An illness is what the patient has – a disease is what the doctor diagnoses. This is a standard medical quote, useful and true. The illness comes first. An illness must exist before it can be diagnosed – even if the patient is unaware. Illness might exist for a long time before it is diagnosed, sometimes, it cannot be diagnosed.
Every illness is an individual case. Only an individual case can be cured. Every illness has the potential to be cured, by definition. We can only cure specific, individual cases of a disease – an illness, what the patient has.
A disease is a general concept, describing a class of illnesses, used by doctors to plan a general treatment for an illness. A disease cannot be ‘cured’. Only an illness can be cured.
What is the simplest illness? The simplest illness has a single cause: a binary illness. A binary illness is the junction of a single cause and a set of consequences. Even the simplest illness can have many consequences.
It is possible, of course, to be exposed to many potential cause of illness, without becoming ill. It is also possible to have many signs and symptoms of a specific illness, without suffering that illness. An binary illness exists when a cause and a set of symptoms are linked.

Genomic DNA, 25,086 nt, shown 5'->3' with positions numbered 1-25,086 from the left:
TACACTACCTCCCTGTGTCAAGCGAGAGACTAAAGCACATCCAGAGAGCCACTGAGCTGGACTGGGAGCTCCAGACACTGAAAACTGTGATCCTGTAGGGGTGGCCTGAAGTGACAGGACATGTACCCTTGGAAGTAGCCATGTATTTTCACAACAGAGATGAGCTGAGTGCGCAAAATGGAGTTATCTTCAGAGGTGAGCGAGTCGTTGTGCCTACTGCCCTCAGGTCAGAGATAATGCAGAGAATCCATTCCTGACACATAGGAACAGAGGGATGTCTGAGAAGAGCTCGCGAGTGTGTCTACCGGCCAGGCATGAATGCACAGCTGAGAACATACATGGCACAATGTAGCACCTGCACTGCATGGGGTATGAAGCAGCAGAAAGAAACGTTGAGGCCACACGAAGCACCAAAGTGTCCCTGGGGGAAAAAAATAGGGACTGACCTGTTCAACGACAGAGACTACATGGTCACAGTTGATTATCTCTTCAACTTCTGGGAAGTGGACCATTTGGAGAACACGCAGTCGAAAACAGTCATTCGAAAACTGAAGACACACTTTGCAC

Chains of Cause
When we look closely at cause, even the cause of a simple illness, we can always find a chain of causes. When we identify a cause of an illness, we can always ask “what is the cause of the cause“? When we find the cause of the cause, we can ask again “what is the cause of the cause of the cause“. Sometimes, we might first identify a middle-cause – and later find the cause that results from that middle-cause. Every illness has a ‘chain’ of causes. A binary illness has a single chain of causes.
Is the Cause Present and Active?
Sometimes the cause is present. The common cold is an illness with a cause that is present and active. A broken arm is a common illness where the cause is gone. These two types of cause require different types of cures.
When the cause is gone – the cure is healing. Healing is present before, during and after every illness. Healing cures are seldom perfect, often leaving damage that cannot be healed, cannot be cured. A broken arm can be healed, but the cure is seldom perfect. Healing is a cure.
Even when the cause is gone, it is important to identify the cause, to analyze chains of causes – to prevent future illnesses. Prevention is also a cure. It can cure illnesses before they occur.